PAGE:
String In JAVA With Example

String is the most commonly used class in Java programming language. In java every string we create is an object of String Class that implements SerializableComparable and CharSequence interfaces. It is nothing but a character array for example “AbhiAndroid” is a string of 11 characters as shown.

char[] test= { 'A' , 'b' , 'h' , 'i' , 'A' , 'n' , 'd' , 'r' , 'o' , 'i' , 'd' };
String  testString= new String(test);

Strings are Immutable in nature, which means once string is created its value cannot be altered, but we can create a new Instance of it.

Immutable: Any object whose state cannot be altered once created are called Immutable objects. String, Integer, Byte, Short, all other wrapper class objects are immutable in nature.

Creating a String In JAVA:

There are two ways by which String can be created:

  1. Using String literal
  2. Using New keyword

Using String Literal

Strings can be created very easily, by assigning a string value to the string literal as shown:

String string1 = "Welocome to AbhiAndroid";
String string2 = "Welocome to AbhiAndroid";

As, discussed above String is a class, but we have not created any object above using new keyword, so how new object is created? Don’t worry compiler did your task. But problem here is that, if the object is already present in the memory compiler do not create a new object rather it assigns the same old object to the new instance created, which means even though we have two string instances above string1 and string2, compiler only creates one string object having the value “Welocome to AbhiAndroid” and assigns the same to both the instances String1 and String2.

Using New keyword:

As we saw above, by using only String literal compiler assigned the same string object to two different string literals, To overcome this approach we can create string using new keyword as shown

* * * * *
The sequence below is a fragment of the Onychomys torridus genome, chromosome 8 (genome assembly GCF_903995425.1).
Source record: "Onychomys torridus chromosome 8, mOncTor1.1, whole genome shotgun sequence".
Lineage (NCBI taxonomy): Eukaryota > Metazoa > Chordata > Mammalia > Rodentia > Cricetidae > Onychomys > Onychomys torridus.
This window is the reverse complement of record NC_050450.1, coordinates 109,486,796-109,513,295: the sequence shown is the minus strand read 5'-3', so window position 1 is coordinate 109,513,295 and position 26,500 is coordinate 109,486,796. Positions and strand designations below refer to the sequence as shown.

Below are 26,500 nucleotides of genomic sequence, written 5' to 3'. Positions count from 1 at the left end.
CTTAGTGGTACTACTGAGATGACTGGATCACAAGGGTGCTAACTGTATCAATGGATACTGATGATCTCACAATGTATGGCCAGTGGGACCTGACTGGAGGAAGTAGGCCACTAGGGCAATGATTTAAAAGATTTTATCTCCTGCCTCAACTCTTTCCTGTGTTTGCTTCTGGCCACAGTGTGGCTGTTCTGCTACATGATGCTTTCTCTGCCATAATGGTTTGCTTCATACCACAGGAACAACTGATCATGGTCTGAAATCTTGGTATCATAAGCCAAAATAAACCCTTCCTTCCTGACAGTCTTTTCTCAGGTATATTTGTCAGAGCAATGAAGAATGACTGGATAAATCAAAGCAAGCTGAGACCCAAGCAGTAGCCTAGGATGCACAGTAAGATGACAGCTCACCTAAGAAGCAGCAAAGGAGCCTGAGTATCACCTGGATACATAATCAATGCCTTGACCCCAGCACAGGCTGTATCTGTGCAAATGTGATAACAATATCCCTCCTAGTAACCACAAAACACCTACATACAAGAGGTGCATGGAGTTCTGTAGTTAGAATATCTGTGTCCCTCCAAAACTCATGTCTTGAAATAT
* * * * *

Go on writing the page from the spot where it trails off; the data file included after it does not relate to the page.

String string1 = new String(" Welocome to AbhiAndroid ");
String string2 = new String(" Welocome to AbhiAndroid ");

In this approach compiler will create two different objects in memory having the same value.

String Important Points In JAVA:

  1. Strings in Java unlike C, C++ are not null Terminated as String is a Class which is backed by Character array.
  2. Strings are Immutable and Final in Java, which means once created we cannot modify its content.
  3. Strings are maintained in a String pool, which is a special memory location. Any time we create a new string using String Literal, JVM first checks String pool and if any object which is similar to the content is available, then it returns the same and doesn’t create a new object. However JVM doesn’t perform String pool check if object is created using new operator.
  4. For comparing two String objects or we can say to check whether they are same or not, equals()method is used instead of equality(==) operator. String class overrides equals() method that provides content equality, which checks characters, case and order.
  5. Avoid storing sensitive data in String like passwords, bank account information etc. As Strings are immutable, there is no way to erase the content from String because data is stored in java heap for longer time and which exposes risk of being seen by anyone who has access to Java memory, like reading from memory dump.

String Quick Revision Points:

  • String is a sequence of characters, or we can say similar to character array
  • String is a java is not null terminated
  • Strings are immutable and final
  • Strings are maintained in a String pool
  • To compare contents of String equals() method is used instead of == operator

Use character array for storing sensitive information likes passwords instead of Strings.